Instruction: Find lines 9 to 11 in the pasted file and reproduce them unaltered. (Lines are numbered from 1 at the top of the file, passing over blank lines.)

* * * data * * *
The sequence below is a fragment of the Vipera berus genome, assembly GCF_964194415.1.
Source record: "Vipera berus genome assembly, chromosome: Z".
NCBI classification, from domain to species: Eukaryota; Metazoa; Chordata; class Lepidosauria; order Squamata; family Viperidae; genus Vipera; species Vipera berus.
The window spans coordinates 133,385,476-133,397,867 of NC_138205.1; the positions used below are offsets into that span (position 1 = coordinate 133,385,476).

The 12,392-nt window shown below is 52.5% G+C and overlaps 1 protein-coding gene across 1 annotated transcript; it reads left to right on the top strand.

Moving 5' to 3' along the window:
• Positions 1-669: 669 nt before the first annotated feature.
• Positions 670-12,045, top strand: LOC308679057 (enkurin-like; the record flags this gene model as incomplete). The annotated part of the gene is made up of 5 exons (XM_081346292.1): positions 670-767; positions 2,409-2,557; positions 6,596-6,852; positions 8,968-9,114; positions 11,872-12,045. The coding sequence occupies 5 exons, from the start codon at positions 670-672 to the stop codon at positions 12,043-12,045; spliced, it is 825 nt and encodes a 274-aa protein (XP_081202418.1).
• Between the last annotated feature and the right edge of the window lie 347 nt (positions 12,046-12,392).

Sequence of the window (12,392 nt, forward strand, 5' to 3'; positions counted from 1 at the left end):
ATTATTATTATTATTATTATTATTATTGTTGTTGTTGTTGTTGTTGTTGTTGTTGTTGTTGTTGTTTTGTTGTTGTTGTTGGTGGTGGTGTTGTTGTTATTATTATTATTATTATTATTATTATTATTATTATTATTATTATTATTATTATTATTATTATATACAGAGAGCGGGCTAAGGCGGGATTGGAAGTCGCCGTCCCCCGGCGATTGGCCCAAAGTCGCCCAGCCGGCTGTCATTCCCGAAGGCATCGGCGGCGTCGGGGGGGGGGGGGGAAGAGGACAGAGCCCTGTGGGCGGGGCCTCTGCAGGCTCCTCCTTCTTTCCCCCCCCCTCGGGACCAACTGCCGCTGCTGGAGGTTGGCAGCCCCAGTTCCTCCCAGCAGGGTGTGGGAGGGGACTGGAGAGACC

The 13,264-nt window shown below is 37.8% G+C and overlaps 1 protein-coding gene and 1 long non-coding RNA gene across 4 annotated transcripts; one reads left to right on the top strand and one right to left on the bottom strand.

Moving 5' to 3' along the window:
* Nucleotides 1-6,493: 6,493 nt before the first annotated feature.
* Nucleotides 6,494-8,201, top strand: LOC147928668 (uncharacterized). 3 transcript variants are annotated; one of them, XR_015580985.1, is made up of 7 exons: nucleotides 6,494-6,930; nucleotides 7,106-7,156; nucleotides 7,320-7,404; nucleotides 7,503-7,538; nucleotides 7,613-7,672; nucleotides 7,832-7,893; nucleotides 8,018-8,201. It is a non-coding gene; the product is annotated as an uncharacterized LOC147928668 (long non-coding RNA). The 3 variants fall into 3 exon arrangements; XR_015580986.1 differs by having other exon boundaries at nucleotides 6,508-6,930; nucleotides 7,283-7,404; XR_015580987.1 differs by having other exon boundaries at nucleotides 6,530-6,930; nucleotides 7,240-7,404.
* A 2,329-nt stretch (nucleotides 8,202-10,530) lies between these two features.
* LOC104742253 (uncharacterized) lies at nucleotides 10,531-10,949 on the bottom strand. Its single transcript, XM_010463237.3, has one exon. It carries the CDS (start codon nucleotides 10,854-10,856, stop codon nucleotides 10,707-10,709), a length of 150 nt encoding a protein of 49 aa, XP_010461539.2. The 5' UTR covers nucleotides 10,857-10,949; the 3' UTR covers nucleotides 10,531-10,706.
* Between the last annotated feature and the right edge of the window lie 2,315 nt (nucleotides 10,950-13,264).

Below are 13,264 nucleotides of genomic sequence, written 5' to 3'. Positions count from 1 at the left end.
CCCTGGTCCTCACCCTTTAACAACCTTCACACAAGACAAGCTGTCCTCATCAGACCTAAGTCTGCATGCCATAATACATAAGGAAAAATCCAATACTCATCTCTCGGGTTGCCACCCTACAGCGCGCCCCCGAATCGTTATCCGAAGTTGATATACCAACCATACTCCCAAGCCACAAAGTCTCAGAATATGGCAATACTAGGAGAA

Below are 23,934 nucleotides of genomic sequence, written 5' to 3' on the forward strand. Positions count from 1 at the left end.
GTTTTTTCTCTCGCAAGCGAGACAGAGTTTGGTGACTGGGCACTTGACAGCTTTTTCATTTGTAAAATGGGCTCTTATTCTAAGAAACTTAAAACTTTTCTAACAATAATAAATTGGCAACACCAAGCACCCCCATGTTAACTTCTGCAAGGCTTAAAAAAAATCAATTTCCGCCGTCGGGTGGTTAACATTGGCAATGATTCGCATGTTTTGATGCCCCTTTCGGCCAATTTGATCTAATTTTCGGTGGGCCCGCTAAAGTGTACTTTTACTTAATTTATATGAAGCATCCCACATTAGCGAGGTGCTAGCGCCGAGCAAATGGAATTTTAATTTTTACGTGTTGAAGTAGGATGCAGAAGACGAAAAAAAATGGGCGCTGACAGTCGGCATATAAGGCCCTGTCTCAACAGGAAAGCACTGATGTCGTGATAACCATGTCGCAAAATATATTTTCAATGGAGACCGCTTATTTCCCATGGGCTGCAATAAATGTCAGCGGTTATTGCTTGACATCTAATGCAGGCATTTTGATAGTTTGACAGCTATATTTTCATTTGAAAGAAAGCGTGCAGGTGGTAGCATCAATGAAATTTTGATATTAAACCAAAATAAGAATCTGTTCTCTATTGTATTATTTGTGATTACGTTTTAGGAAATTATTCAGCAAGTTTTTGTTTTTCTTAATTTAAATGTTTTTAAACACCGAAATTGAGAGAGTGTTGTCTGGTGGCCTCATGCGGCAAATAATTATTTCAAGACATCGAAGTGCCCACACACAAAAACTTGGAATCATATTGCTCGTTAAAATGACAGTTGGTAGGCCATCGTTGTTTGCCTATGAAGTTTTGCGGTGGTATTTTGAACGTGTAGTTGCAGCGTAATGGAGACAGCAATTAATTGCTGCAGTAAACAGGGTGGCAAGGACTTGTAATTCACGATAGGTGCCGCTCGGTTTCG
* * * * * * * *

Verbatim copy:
• Between the last annotated feature and the right edge of the window lie 347 nt (positions 12,046-12,392).

Sequence of the window (12,392 nt, forward strand, 5' to 3'; positions counted from 1 at the left end):
ATTATTATTATTATTATTATTATTATTGTTGTTGTTGTTGTTGTTGTTGTTGTTGTTGTTGTTGTTTTGTTGTTGTTGTTGGTGGTGGTGTTGTTGTTATTATTATTATTATTATTATTATTATTATTATTATTATTATTATTATTATTATTATTATTATATACAGAGAGCGGGCTAAGGCGGGATTGGAAGTCGCCGTCCCCCGGCGATTGGCCCAAAGTCGCCCAGCCGGCTGTCATTCCCGAAGGCATCGGCGGCGTCGGGGGGGGGGGGGGAAGAGGACAGAGCCCTGTGGGCGGGGCCTCTGCAGGCTCCTCCTTCTTTCCCCCCCCCTCGGGACCAACTGCCGCTGCTGGAGGTTGGCAGCCCCAGTTCCTCCCAGCAGGGTGTGGGAGGGGACTGGAGAGACC